Figure 7-3.Typical building water supply system.
Figure 7-4.Corporation stop.
provides for circulation of the hot water at all
times. The circulation is created because warm
water tends to rise and cold water tends to fall.
The circulating system shown in figure 7-2 is
known as an overhead feed and gravity-return
system because of its construction. This type of
system tends to become airbound, preventing cir-
culation of the hot water. Since air collects at the
highest point of the distribution piping, the most
practical way to relieve the air lock is to connect
an uncirculated riser to the line at that point. Any
air lock that develops is relieved when a fixture
on the uncirculated riser is used.
Piping and Fitting General
A typical building water-service line is
shown in figure 7-3. This line is composed of a
corporation stop, a flexible connector, a curb
stop, a stop and waste valve, and a meter stop
or gate valve.
Figure 7-5.Flexible gooseneck connector.
The corporation stop is installed at the loca-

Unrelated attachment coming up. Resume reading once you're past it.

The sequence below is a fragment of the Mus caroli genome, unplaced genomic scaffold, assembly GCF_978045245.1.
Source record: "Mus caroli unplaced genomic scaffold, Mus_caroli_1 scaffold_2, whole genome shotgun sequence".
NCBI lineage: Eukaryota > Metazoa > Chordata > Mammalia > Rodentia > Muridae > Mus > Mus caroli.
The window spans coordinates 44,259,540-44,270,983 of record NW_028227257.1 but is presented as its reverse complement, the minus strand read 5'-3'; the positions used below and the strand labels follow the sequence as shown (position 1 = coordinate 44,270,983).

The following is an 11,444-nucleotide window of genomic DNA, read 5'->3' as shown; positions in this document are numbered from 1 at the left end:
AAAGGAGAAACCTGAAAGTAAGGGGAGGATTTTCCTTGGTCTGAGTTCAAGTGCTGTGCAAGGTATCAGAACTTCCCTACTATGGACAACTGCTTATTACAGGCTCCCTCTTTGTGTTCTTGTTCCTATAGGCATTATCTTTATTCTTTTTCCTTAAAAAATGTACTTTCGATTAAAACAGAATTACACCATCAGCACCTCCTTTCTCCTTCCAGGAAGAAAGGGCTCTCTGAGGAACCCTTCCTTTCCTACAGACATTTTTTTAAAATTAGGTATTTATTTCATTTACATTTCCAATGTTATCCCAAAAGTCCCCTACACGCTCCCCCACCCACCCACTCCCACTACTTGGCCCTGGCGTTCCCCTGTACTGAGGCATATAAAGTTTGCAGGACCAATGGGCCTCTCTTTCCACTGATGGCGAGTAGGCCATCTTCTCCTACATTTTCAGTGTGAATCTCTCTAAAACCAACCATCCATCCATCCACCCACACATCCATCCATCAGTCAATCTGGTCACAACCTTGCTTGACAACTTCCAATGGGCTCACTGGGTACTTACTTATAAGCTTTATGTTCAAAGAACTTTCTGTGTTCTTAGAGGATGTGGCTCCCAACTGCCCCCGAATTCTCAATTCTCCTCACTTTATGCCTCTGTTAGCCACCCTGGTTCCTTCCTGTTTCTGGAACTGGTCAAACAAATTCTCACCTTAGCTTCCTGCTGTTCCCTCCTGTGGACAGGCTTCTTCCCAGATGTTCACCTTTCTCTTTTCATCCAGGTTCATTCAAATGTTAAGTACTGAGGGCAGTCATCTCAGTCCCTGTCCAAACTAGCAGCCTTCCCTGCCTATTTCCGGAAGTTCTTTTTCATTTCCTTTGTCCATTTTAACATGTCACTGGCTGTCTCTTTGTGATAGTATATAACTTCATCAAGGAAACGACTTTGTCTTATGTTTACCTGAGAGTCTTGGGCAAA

tion (fig. 7-4) on the water main where a tap is
made. Its function is to make the removal of
the taping machine and the installation of the
remaining fittings easier by securing the water
flow from the tap. A corporation stop may not
be needed if you are installing building service
lines from a newly installed, unpressurized water
When you install the line between the corpora-
tion stop and the curb stop, use some type of
flexible connection for joining the pipe to the cor-
poration stop. This flexible connection protects
the corporation stop from strain or damage that
can result from any movement of the water main
or service pipe because of settling, earth move-
ment, or expansion and contraction.
Several types of flexible connectors are used.
The type you choose will depend on the type of
material used for the supply line. A gooseneck
(fig. 7-5) is used when galvanized iron or steel